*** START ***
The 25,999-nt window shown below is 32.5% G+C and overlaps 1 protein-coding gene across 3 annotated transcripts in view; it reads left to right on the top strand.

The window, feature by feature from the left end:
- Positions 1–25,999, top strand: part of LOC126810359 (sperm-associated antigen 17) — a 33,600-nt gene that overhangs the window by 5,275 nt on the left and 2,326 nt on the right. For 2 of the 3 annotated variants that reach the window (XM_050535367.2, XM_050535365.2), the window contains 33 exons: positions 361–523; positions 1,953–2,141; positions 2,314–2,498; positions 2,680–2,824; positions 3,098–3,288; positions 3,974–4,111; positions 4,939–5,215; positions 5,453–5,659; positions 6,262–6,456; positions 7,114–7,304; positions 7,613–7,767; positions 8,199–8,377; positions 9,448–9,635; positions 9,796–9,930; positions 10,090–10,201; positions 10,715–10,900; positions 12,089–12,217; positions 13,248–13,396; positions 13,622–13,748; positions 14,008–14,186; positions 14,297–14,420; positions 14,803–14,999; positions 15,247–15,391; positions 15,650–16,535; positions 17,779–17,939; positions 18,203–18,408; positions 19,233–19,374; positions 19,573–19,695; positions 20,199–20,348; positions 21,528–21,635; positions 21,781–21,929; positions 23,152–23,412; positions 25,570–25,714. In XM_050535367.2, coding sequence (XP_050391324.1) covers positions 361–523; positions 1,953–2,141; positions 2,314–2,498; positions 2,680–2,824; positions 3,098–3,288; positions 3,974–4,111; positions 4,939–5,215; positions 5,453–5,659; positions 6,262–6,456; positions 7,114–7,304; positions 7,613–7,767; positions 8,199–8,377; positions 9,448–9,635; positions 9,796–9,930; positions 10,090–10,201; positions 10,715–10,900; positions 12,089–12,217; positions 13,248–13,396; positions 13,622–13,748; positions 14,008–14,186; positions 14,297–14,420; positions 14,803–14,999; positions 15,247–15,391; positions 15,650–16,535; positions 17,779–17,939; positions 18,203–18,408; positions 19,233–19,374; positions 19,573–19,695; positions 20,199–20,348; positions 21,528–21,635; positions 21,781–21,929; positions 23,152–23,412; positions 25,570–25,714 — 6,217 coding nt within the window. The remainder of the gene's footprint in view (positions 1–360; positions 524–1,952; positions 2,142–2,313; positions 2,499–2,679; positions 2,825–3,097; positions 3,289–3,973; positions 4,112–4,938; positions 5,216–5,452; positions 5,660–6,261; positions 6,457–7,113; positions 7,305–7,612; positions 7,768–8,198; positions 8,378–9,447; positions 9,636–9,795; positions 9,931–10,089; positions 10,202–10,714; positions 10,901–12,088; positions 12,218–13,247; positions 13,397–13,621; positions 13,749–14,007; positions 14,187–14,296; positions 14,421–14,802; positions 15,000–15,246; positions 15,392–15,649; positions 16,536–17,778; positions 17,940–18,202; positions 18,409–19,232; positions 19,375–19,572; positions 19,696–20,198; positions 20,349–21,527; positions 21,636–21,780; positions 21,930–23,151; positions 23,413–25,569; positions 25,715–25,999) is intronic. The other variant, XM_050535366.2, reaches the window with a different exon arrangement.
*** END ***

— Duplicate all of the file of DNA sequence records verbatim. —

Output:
The 25,999-nt window shown below is 32.5% G+C and overlaps 1 protein-coding gene across 3 annotated transcripts in view; it reads left to right on the top strand.

The window, feature by feature from the left end:
- Positions 1–25,999, top strand: part of LOC126810359 (sperm-associated antigen 17) — a 33,600-nt gene that overhangs the window by 5,275 nt on the left and 2,326 nt on the right. For 2 of the 3 annotated variants that reach the window (XM_050535367.2, XM_050535365.2), the window contains 33 exons: positions 361–523; positions 1,953–2,141; positions 2,314–2,498; positions 2,680–2,824; positions 3,098–3,288; positions 3,974–4,111; positions 4,939–5,215; positions 5,453–5,659; positions 6,262–6,456; positions 7,114–7,304; positions 7,613–7,767; positions 8,199–8,377; positions 9,448–9,635; positions 9,796–9,930; positions 10,090–10,201; positions 10,715–10,900; positions 12,089–12,217; positions 13,248–13,396; positions 13,622–13,748; positions 14,008–14,186; positions 14,297–14,420; positions 14,803–14,999; positions 15,247–15,391; positions 15,650–16,535; positions 17,779–17,939; positions 18,203–18,408; positions 19,233–19,374; positions 19,573–19,695; positions 20,199–20,348; positions 21,528–21,635; positions 21,781–21,929; positions 23,152–23,412; positions 25,570–25,714. In XM_050535367.2, coding sequence (XP_050391324.1) covers positions 361–523; positions 1,953–2,141; positions 2,314–2,498; positions 2,680–2,824; positions 3,098–3,288; positions 3,974–4,111; positions 4,939–5,215; positions 5,453–5,659; positions 6,262–6,456; positions 7,114–7,304; positions 7,613–7,767; positions 8,199–8,377; positions 9,448–9,635; positions 9,796–9,930; positions 10,090–10,201; positions 10,715–10,900; positions 12,089–12,217; positions 13,248–13,396; positions 13,622–13,748; positions 14,008–14,186; positions 14,297–14,420; positions 14,803–14,999; positions 15,247–15,391; positions 15,650–16,535; positions 17,779–17,939; positions 18,203–18,408; positions 19,233–19,374; positions 19,573–19,695; positions 20,199–20,348; positions 21,528–21,635; positions 21,781–21,929; positions 23,152–23,412; positions 25,570–25,714 — 6,217 coding nt within the window. The remainder of the gene's footprint in view (positions 1–360; positions 524–1,952; positions 2,142–2,313; positions 2,499–2,679; positions 2,825–3,097; positions 3,289–3,973; positions 4,112–4,938; positions 5,216–5,452; positions 5,660–6,261; positions 6,457–7,113; positions 7,305–7,612; positions 7,768–8,198; positions 8,378–9,447; positions 9,636–9,795; positions 9,931–10,089; positions 10,202–10,714; positions 10,901–12,088; positions 12,218–13,247; positions 13,397–13,621; positions 13,749–14,007; positions 14,187–14,296; positions 14,421–14,802; positions 15,000–15,246; positions 15,392–15,649; positions 16,536–17,778; positions 17,940–18,202; positions 18,409–19,232; positions 19,375–19,572; positions 19,696–20,198; positions 20,349–21,527; positions 21,636–21,780; positions 21,930–23,151; positions 23,413–25,569; positions 25,715–25,999) is intronic. The other variant, XM_050535366.2, reaches the window with a different exon arrangement.